6. 6. distribution of the model. It is clear from completely give a different result finally.the result that the fibres which join two By decreasing the thickness, severalbond points close to each other determine activities of the Bond point fibre structuremore stress. This is observed only are the has been identified. The resultant vontwo areas where the load applied is fully in misses’ stress clearly visualizes, theaffect. This is due to the fact that there is stress distributed throughout the fibreseven a change in the geometric and even some part of the bond point arearrangement of the bond point at some very high. But post increment at 150, itareas very near the stress region (i.e.) normalizes and all the stresses arefibres between two bond points. transferred to the end of the fibre, proportional to the tensile direction. Conclusion: The behaviour of the thermally bonded mono component fibre nonwoven was discussed in a finite element environment. Generation of the model was determined by using the Patran command language, further simulated using the MSC Marc software. Initially, the von misses stress and the plastic, elastic strain results were obtained and discussed further. Several input parameters were changed and simulated in order to understand the deformation characteristics of the materialVon Misses stress for bond pointthickness behaviour of polymer materials such as polypropylene, poly amide and LowDecreased Bond Point Thickness (MD): density poly ethylene were analysed byThe initial bond point thickness was including their input parameters in the0.0035 mm, it was reduced to 0.0025 mm. current FE model. The geometricThere was a sudden transformation of thestresses from maximum stress throughout properties of the bond point and fibre werethe region at initial levels of post changed, in order to understand theincrement, but later on reduced. Hence behaviour of the fibres and thewe understand that, when there is achange in fibre cross sectional area then corresponding bond-point structure. Thisthere may be stress obtained lesser included changing the fibre cross sectionthroughout the region at the initial level. area and thickness of bond point. TheBut resultant Von Misses stress would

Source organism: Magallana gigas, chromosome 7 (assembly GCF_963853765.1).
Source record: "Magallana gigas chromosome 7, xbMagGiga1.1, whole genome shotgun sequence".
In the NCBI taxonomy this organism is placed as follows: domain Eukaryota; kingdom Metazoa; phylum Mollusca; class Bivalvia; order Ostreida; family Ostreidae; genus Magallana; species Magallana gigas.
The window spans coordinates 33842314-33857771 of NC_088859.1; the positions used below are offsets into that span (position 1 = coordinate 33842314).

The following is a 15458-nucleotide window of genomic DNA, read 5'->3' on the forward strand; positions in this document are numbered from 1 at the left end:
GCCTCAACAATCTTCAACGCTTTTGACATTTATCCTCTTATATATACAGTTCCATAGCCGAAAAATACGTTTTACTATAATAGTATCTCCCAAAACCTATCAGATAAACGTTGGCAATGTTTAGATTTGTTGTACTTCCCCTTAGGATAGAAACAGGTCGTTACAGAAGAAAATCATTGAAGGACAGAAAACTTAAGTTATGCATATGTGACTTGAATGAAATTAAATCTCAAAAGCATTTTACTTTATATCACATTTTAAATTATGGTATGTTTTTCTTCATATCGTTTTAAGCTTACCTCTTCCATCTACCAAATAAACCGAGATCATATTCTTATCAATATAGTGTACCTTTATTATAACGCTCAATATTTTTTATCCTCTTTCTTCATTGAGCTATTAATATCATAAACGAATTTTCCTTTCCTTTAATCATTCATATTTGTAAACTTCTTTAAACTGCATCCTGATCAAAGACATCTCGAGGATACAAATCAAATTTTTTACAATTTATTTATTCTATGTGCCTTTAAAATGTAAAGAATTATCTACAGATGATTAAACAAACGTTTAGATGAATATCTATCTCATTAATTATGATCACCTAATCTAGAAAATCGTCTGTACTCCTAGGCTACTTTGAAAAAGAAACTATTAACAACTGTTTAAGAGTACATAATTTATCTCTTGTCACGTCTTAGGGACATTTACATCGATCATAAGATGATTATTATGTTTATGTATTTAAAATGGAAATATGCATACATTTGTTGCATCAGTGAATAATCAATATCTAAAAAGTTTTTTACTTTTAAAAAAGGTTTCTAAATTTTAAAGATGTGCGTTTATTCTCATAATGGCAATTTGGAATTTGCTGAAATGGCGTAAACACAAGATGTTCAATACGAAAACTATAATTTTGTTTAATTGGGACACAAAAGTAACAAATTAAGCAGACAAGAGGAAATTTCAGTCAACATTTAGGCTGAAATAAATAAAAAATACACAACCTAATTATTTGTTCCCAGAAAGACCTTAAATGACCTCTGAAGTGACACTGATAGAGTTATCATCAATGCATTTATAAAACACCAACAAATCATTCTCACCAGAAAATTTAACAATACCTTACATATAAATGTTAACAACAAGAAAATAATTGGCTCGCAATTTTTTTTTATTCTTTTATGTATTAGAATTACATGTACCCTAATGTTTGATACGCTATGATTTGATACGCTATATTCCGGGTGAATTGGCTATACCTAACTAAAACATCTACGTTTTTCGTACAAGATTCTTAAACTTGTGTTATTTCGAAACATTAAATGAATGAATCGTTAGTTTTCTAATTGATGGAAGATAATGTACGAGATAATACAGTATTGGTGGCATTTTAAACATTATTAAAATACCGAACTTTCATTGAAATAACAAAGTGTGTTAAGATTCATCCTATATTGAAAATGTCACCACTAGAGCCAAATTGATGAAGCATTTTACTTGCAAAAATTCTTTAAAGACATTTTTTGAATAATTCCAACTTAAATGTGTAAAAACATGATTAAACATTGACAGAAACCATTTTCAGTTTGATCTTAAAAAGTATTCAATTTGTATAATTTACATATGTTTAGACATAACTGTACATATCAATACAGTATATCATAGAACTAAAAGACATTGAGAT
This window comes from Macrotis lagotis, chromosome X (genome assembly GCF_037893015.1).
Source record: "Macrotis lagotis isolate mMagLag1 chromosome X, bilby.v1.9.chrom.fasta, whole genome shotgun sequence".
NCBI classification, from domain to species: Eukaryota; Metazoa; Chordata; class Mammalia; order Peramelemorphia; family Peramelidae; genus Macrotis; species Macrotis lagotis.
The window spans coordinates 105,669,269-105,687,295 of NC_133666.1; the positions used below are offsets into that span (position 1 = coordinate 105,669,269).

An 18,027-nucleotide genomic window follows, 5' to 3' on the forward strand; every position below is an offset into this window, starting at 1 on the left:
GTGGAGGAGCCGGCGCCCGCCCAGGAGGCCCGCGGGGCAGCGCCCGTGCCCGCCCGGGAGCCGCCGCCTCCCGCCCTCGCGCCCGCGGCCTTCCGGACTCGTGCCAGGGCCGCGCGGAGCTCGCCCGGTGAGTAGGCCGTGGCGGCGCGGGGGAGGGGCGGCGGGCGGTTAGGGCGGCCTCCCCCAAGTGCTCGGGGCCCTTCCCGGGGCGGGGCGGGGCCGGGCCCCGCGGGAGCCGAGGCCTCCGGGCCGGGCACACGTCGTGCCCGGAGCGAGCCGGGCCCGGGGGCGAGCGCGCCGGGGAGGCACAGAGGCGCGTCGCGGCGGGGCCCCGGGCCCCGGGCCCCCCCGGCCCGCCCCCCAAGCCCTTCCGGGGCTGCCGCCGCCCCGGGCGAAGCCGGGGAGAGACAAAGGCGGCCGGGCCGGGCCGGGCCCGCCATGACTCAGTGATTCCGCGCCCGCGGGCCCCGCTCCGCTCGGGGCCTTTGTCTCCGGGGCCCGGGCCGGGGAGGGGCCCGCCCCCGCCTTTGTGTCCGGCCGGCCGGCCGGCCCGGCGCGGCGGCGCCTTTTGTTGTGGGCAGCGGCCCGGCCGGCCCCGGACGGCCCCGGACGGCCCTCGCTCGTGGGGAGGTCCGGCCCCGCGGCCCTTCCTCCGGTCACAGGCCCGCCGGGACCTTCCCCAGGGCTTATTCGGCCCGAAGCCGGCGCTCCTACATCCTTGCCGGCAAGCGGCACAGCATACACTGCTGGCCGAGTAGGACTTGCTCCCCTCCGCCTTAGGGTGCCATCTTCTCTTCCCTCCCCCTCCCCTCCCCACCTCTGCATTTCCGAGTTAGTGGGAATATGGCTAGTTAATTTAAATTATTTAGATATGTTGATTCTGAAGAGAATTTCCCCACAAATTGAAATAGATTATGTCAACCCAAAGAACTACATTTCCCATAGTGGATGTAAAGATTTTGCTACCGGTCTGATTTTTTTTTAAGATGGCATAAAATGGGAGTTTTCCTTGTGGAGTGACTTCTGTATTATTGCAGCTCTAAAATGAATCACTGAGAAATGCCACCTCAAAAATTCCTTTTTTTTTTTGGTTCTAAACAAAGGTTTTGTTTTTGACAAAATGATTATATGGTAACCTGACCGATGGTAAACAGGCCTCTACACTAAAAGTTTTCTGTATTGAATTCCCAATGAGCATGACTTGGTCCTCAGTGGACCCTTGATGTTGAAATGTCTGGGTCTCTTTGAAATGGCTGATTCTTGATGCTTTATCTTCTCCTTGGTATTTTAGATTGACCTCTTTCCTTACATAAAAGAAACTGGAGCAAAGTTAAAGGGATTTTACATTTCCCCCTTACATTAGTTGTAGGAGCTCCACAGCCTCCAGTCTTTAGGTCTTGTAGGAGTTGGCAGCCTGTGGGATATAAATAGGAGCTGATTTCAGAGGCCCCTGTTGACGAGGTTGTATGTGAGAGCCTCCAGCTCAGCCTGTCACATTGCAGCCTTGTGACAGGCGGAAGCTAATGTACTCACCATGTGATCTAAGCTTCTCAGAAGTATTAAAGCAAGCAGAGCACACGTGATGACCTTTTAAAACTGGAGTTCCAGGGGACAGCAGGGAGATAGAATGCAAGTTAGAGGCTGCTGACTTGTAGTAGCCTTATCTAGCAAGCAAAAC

7. 7. results obtained were the force-elongation Nonwovens Farukh Farukh a,⇑, Emrahplot for poly propylene fibres of both Demirci a, Baris Sabuncuoglu a, Memis_ Acar a, Behnam Pourdeyhimi b,Machine Direction and cross direction. Vadim V. Silberschmidt aSome of the damage behaviour in themodels such as the bond point collision, [8] Farukh Farukh. (2012). Computational Material science. Numerical modelling offibre damage behaviour due to the less damage initiation in low0density thermallythickness of the bond point was analysed bonded nonwovens. 1 (1), 1-4.and the results were obtained.References: [9] Alvaro Ridruejo. International Journal[1] 2-Dimensional FEA of thermally of Solids and Structures.bonded material, continuous and Micromechanisms of deformation anddiscontinuous models (2009) 700-707 fracture of polypropylene nonwovenJl.46 fabrics.2011;48():153-162[2] R. Krcˇma, Nonwoven Textiles, first ed., [10] Numerical modelling of damageSNTL, Manchester, 1962. initiation in low-density thermally bonded[3] W. Albercht, H. Fuchs, W Kittelmann Nonwovens Farukh Farukh a,⇑, Emrah(2003) ‘’Nonwoven Fabrics’’ Raw Demirci a, Baris Sabuncuoglu a, Memis_materials. Manufacture, Application,Characterestics, Testing Processes Acar a, Behnam Pourdeyhimi b, Vadim V. Silberschmidt a[4] S.J. Russel, Handbook of Nonwovens,Woodhead Publishing Ltd., Cambridge,2007[5] Stephen Michelson, BehnamPourdeyhimi, Prasant Desai (2005)Review of thermally point-bondednonwovens: Materials Process andProperties[6] Emrah Demirci*, Memis Acar, Vadim V.Silberschmidt, Behnam Pourdeyhimi(2011) Finite element modelling ofthermally bounded bicomponent fibre nonwowens: Tensile behaviour[7] Numerical modelling of damageinitiation in low-density thermally bonded